The first is that the CIO was not the lead agency in the killings. The vast majority of civilian deaths were perpetrated by 5 Brigade.
In the main, CIO officers were engaged in apprehending and interrogating alleged “dissidents”, armed bandits who were operating in Matabeleland and who were, according to ZANU-PF, coordinating an incipient rebellion against the government.
Moreover, a significant segment of the CIO’s staff was physically excluded from 5 Brigade’s area of operations.
The second grain of truth in Mnangagwa’s statement is that he (unintentionally) put his finger on the fact that the orchestration of the Gukurahundi was not overseen by one man.
It was much broader than that. In this sense, the notion that Mnangagwa was the architect or mastermind of the killings is, indeed, false and thoroughly ahistorical.
Yet that is where the factual basis of Mnangagwa’s defence ends.
On a bureaucratic level, the CIO may not have been at the forefront of the killings, but it most certainly played a critical part in the Gukurahundi.
It is important to remember that the Gukurahundi was a lengthy campaign, not a single event. Equally, it involved a number of different angles and an array of targets that went beyond the civilian population in Matabeleland.
The broad objective of the campaign was political – to attain a one-party state, which in turn necessitated the obliteration of the rival nationalist party, ZAPU.
Many “dissidents” arrested, tortured and murdered by the CIO were not rebels but were specifically targeted because they were ZAPU office bearers or members of its former military wing, ZIPRA.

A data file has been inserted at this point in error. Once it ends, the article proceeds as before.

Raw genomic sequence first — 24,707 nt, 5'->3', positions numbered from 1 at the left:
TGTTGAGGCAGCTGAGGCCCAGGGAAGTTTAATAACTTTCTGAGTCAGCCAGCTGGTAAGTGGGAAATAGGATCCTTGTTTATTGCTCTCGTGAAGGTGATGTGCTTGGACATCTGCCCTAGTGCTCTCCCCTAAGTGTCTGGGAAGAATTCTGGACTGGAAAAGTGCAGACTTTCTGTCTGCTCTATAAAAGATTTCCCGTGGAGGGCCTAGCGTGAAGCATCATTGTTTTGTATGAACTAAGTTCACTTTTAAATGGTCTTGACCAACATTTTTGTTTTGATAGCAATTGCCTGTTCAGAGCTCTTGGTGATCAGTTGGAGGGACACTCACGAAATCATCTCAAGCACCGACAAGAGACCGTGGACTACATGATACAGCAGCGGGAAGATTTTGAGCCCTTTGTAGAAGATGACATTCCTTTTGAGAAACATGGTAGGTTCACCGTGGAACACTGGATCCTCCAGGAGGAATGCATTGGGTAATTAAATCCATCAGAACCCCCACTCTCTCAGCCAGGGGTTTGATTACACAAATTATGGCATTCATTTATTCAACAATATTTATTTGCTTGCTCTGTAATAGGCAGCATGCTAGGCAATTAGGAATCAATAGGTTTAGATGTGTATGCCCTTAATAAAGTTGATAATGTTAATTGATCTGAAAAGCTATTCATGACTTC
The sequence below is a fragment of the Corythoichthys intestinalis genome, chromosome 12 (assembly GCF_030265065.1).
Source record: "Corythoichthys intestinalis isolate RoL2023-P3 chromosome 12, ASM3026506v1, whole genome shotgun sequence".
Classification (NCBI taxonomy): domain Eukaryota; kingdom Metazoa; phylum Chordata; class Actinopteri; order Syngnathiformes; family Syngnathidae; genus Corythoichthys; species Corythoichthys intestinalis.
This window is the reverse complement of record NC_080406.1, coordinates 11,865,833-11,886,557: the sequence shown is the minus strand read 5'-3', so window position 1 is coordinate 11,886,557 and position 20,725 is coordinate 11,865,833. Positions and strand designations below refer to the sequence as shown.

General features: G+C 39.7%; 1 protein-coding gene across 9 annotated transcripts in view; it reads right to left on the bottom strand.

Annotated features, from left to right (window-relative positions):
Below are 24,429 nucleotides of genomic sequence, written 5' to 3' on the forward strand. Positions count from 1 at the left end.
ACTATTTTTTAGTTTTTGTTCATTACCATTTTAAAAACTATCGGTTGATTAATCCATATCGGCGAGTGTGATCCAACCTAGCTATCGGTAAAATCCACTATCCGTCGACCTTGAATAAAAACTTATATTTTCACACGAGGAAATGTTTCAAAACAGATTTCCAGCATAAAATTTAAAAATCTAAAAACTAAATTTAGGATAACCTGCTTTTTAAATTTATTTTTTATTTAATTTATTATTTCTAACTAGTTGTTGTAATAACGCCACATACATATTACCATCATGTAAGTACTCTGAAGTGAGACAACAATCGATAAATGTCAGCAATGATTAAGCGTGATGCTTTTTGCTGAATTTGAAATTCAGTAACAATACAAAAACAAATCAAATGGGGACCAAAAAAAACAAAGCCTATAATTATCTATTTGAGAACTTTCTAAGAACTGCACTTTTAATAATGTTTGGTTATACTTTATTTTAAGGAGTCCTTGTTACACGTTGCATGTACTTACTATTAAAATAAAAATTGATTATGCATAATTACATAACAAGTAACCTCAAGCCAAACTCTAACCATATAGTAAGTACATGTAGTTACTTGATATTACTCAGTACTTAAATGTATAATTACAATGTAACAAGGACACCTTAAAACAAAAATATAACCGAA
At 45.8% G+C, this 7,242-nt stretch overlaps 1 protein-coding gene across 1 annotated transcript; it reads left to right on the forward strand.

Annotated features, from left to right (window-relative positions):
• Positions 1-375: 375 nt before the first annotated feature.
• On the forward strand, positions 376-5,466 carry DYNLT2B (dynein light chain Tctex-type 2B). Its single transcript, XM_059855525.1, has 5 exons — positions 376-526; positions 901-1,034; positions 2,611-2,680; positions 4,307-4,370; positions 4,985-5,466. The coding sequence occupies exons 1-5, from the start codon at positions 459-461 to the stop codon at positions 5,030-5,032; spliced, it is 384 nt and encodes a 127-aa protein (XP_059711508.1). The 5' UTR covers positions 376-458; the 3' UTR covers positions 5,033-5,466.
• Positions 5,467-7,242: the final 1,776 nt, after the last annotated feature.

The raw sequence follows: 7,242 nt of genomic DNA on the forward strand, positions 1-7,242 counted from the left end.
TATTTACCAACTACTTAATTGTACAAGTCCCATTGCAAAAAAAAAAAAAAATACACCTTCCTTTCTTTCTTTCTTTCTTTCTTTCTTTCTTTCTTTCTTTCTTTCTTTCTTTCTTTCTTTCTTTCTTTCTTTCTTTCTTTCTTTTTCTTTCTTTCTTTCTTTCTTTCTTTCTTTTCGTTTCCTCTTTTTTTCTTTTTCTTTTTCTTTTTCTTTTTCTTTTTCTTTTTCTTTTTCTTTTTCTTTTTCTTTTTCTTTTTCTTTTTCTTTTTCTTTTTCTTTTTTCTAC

The intention was to demolish ZAPU structures, while 5 Brigade’s indiscriminate violence against civilians was meant to wipe out ZAPU’s grass roots base.
CIO officers such as Menard Muzariri were at the forefront of the more focused violence committed during the Gukurahundi.
The CIO also provided operational intelligence to 5 Brigade and other arms of government.
ZIPRA personnel files held by the CIO formed the basis of lists used by 5 Brigade to hunt down ex-ZIPRAs and ZAPU officials in the rural areas.
Further, intelligence garnered by CIO surveillance teams was used by the army to target individuals – the most prominent example being the attempt to assassinate ZAPU leader Joshua Nkomo in March 1983.
Thus, there was significant cooperation across agencies, and the CIO was an important cog in the wheel. This reality has been obscured by the entrenched perception that 5 Brigade and the Gukurahundi period are synonymous; in other words, that the brigade and its activities define the Gukurahundi in its totality.
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